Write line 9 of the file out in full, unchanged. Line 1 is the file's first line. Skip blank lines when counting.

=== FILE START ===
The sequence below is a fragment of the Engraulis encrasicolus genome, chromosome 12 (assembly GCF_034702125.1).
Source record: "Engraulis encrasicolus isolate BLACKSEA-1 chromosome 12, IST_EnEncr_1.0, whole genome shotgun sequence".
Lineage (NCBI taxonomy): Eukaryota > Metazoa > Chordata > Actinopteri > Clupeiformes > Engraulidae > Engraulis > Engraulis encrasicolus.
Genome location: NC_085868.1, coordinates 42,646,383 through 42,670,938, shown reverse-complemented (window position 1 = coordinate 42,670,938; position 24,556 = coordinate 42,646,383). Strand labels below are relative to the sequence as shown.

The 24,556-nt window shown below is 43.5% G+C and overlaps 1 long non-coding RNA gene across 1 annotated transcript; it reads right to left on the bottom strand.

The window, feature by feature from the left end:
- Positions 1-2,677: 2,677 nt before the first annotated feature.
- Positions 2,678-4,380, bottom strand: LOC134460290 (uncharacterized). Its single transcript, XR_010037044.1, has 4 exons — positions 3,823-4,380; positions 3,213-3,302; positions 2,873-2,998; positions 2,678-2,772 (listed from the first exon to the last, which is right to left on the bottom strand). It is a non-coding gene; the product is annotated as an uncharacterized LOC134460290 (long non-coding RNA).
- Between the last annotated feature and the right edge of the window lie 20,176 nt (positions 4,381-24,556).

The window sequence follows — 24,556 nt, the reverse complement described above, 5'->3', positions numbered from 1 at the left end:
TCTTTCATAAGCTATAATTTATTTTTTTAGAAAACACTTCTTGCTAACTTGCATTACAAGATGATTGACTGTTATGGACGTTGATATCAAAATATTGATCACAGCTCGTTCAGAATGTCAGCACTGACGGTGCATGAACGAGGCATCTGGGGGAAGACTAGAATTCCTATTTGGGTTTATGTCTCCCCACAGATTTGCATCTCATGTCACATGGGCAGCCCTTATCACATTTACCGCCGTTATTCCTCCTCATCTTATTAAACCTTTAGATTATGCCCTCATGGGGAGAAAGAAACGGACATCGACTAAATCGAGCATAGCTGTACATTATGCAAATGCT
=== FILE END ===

- Between the last annotated feature and the right edge of the window lie 20,176 nt (positions 4,381-24,556).